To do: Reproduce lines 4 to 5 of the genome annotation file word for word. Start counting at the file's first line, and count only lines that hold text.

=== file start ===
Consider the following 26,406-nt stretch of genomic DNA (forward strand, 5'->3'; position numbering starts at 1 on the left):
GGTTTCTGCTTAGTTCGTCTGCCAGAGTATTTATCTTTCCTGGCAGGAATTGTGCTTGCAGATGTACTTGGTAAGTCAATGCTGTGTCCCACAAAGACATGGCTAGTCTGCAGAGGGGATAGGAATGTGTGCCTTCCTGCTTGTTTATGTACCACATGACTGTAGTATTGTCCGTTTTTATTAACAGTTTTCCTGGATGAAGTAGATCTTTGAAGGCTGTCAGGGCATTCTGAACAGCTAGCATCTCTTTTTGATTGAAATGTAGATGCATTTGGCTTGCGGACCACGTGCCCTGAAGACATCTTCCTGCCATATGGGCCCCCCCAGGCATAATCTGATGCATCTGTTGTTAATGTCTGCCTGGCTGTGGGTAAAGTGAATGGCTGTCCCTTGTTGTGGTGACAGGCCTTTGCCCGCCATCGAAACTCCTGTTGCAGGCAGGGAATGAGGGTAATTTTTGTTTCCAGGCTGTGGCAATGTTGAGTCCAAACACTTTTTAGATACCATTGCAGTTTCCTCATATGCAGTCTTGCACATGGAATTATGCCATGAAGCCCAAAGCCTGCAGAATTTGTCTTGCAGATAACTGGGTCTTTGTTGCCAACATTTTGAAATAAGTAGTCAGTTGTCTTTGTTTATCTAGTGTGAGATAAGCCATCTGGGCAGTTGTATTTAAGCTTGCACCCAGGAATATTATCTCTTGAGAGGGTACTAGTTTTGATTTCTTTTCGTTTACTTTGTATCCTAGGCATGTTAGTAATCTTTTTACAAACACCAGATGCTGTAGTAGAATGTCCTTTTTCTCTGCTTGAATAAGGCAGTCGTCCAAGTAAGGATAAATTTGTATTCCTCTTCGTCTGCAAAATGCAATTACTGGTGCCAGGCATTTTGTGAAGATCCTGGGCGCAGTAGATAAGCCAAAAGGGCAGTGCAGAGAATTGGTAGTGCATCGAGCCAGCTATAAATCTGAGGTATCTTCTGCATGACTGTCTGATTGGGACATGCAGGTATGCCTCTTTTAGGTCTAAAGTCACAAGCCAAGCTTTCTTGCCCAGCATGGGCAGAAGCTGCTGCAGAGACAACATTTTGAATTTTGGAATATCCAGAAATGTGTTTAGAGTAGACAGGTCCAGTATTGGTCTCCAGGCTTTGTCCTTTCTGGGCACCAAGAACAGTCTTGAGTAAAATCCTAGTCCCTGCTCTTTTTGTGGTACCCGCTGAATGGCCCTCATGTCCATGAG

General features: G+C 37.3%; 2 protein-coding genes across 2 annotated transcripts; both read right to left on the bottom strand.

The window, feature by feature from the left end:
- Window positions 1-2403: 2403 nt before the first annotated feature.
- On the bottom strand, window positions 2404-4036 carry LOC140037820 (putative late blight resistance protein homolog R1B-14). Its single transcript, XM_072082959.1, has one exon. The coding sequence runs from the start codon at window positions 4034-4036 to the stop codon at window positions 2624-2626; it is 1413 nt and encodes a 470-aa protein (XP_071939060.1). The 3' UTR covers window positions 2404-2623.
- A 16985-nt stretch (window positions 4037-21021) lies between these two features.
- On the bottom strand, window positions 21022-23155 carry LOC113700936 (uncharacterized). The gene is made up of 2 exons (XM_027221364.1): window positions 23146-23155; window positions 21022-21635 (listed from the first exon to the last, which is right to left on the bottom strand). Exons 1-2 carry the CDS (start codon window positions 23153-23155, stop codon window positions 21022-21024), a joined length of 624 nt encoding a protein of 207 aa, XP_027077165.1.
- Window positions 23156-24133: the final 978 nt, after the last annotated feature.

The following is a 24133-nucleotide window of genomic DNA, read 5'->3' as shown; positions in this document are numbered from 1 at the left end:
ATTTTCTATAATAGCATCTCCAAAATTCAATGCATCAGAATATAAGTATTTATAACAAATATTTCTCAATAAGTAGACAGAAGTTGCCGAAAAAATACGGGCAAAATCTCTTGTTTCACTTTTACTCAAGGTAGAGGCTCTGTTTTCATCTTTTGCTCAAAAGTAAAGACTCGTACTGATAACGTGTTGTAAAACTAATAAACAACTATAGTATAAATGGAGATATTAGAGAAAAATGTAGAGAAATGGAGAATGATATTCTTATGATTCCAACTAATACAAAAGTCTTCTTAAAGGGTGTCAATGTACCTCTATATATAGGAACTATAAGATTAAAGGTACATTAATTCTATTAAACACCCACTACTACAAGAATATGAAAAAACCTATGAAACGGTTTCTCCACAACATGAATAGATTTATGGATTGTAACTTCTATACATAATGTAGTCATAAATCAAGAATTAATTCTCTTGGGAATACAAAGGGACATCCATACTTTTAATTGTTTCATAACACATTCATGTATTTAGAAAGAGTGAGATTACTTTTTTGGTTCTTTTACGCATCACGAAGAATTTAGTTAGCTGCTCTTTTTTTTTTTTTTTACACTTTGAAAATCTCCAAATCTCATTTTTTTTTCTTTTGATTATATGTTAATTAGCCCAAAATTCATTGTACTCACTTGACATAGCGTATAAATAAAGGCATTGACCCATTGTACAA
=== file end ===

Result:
The window, feature by feature from the left end:
- Window positions 1-2403: 2403 nt before the first annotated feature.